Ward Nurses

As ward nurses at Animal Hospital of North Asheville, we think we have the most rewarding job of all! We get to be with our dear patients all day long. Yes, there are  a lot of very important, even life-saving tasks that we are responsible for, but we get to form a relationship with each patient and be the caregiver while they are very sick and need more care than the family can perform at home.   We are there for them for whatever they need and they come to trust us and know that we really, really care about them.

We are responsible for taking care of all the hospitalized patients whether they are sick or here for surgery and dentistry, as well as patients that are boarding because they have medical conditions that necessitate our care in their family’s absence. We conduct formal ward checks on an hourly basis, much like nurses do in a human hospital; however, patients at AHNA are constantly checked and given attention around the clock. As the ward nurses, we take care of the patients’ physical and medical needs, such as administering medications, administering IV fluids and maintaining the IV fluid pumps, feeding according to patient preferences and medical needs, bandage changes, walking dogs outside every few hours for the opportunity to eliminate, cleaning and disinfecting litter boxes for cats, and carefully monitoring pain levels and performing formal assessments on each patient for any indication of pain. One thing we really like about working at Animal Hospital of North Asheville is that when we go home at the end of the day, another shift takes over so that our patients have around the clock nursing care, pain control and attention.

Ward nurses also serve as the voice of the patient to the patient’s doctor. While the veterinarians also examine and monitor hospitalized patients, nurses keep the doctors informed on a minute by minute basis if there is any change in the patient’s condition, as well as informing the doctor about any changes in comfort level or any increase in pain. We keep very detailed notes on the patient’s 24 hour flow sheet so that the doctor can quickly see exactly what has happened over any period of time such as the patient’s vitals, every medication that the patient has received, all fluids administered, any bodily eliminations made, any food or water consumed, the general demeanor of the pet, and the pain scores. Everything single thing is carefully recorded on a sheet that is set up in hour increments.  We certainly verbally communicate with the doctors, but each observation is also well documented.  By recording vitals and pain scores on the patient’s flow sheet, nurses and doctors can pick up on escalating pain before the patient outwardly demonstrates that his or her pain is increasing. At our hospital we always want to “stay ahead of the pain” and give pain medication before the pain escalates. It actually takes less medication to prevent pain than it does to get rid of pain once it escalates. So pain scores, careful and frequent observation and recorded vitals are key to patient comfort.

All of the above is extremely important, but there is one more critical element to a nurse’s job at AHNA: meeting the emotional needs of each and every patient. As  nurses,  we realize that most of our patients normally live very protected lives and rarely have to be separated from the home and the people they love, so we really work hard to  hold and cuddle patients and attend to every little desire that we possibly can. Many patients when held or stroked will actually eat much better when they are away from home. We take these steps because as nurses we know that it is much harder for a pet to be hospitalized than a person, because the pet cannot understand why they are here or the importance of the treatments they are getting.  Even though they cannot understand our words, we constantly talk to them and actually use words to explain everything we do.  Remarkably, it really seems to help.  They understand then that we are gentle and kind and really care about them, which certainly helps them to relax.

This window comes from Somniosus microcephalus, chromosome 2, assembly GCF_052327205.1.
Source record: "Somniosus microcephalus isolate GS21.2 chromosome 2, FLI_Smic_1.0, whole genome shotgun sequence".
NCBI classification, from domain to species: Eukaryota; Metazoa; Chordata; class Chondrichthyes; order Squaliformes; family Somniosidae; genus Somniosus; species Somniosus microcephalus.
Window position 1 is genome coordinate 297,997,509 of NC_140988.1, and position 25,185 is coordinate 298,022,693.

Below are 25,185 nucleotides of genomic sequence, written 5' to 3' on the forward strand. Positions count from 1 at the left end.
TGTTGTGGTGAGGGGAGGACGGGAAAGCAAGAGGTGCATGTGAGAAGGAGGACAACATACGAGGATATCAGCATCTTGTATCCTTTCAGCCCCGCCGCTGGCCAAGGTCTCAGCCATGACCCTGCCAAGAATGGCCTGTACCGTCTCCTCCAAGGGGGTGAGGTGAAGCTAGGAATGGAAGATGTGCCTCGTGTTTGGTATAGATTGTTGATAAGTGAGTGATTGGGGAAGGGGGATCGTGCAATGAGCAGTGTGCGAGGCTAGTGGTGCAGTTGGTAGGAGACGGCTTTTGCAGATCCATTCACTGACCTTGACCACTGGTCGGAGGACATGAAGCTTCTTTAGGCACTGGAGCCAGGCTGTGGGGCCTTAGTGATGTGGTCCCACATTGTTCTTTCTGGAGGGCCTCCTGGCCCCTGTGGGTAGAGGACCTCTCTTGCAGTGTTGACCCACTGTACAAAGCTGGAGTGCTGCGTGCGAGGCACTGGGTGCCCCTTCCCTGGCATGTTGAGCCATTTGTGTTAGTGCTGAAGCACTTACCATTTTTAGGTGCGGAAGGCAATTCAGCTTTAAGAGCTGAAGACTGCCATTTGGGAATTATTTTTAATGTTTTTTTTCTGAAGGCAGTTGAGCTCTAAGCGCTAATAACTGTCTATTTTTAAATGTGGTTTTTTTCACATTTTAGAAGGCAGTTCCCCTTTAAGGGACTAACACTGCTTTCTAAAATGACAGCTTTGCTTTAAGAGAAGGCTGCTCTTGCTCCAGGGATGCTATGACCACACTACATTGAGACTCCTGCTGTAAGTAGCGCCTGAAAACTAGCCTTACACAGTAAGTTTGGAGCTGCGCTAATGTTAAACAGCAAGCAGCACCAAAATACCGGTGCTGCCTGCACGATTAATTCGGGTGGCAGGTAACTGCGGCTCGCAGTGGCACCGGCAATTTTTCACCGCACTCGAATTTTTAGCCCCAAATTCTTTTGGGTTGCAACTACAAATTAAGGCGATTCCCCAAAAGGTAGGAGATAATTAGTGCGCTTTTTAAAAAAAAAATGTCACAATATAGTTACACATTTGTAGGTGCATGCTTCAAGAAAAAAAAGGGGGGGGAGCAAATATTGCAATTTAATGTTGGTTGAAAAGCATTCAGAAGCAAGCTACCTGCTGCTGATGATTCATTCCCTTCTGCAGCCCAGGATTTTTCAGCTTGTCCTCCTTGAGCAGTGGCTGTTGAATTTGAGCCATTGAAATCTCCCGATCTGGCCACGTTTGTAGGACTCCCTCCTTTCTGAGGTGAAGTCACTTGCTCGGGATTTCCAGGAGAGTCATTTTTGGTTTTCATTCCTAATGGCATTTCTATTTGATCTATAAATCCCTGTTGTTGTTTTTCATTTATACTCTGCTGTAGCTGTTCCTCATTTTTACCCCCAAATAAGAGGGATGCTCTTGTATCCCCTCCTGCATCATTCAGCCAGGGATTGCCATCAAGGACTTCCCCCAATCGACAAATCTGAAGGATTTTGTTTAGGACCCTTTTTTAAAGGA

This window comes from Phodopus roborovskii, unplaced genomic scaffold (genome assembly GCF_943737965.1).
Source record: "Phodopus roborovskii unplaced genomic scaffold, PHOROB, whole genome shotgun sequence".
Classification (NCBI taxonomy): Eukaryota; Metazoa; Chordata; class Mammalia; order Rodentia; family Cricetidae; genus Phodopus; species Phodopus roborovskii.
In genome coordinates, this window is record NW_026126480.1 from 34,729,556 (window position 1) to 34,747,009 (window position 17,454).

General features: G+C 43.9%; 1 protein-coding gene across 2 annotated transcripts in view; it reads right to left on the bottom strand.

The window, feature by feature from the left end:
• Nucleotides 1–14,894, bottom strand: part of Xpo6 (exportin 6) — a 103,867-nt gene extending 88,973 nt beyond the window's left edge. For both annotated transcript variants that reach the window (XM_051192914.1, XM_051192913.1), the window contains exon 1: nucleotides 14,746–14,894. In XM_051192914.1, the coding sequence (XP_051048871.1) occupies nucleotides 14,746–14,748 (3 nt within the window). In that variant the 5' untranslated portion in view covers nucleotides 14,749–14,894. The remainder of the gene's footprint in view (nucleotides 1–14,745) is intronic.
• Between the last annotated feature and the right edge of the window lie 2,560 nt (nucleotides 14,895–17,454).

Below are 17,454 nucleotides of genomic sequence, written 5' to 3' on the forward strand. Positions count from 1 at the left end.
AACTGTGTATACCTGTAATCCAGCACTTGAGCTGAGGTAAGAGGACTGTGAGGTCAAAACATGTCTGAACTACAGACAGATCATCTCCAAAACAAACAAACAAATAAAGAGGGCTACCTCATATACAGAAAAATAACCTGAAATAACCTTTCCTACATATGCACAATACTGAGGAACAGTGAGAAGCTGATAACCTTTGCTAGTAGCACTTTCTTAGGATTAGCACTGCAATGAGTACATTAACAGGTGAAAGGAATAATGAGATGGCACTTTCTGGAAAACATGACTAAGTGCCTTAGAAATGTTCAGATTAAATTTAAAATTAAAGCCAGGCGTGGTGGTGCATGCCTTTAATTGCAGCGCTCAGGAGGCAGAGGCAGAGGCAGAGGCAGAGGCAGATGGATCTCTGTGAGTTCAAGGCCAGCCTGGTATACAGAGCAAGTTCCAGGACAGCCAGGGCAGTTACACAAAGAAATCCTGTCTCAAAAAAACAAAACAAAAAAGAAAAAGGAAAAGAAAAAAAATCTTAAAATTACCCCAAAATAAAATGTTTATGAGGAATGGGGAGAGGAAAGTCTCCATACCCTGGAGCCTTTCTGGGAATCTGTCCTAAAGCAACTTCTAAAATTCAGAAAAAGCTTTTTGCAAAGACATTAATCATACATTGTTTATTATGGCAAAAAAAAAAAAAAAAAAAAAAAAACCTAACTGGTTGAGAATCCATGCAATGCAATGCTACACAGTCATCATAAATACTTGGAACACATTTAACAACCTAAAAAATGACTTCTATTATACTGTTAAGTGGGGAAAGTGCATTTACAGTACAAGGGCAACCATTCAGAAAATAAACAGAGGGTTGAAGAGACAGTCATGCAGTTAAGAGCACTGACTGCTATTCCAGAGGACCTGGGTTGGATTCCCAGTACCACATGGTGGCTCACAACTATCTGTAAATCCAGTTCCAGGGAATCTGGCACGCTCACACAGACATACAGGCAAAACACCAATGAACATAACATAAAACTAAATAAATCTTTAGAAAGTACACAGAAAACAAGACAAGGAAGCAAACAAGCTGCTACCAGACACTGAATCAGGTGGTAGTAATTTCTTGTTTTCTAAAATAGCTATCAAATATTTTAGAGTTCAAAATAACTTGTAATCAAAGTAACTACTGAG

We are excited about our addition and remodeling, since the new facility will help us to do an even better job at providing a comfortable and quiet environment for our patients.  In our cat ward, we really concentrate on being as quiet as possible.  Cats are given condos where they have two compartments so that the litter box is not where they sleep or eat. Additionally, most cats want a quiet private place to sleep so we supply the option of a hiding place unless the cat requires constant observation or prefers more social interactions.  Each cat has very individual preferences and we cater to what they want whether it is a special food, a special type of litter, bedding, food, way of picking up, or anything else.  Our dog ward focus is to give our dog patients plenty of room for soft bedding plus the ability to move around comfortably.  We also make sure that dogs do not face each other, since many dogs become stressed when they see each other.  We will have plenty of natural light in the new wards, allowing our patients to tailor their sleep patterns to normal daylight.  Patients that get good rest and are relaxed actually recover faster!

We always welcome family members to visit and spend time with their pets.  We know that it's hard to be away from your beloved pet, and it's hard for the animals to be away from their familiar people and surroundings.  Our new facility will have more space for families to spend private time with their pets while also allowing us to attend to their medical needs.  As nurses, we know how important is that your pet is comfortable and loved, and we're proud and honored to be entrusted with our patients' round-the-clock care.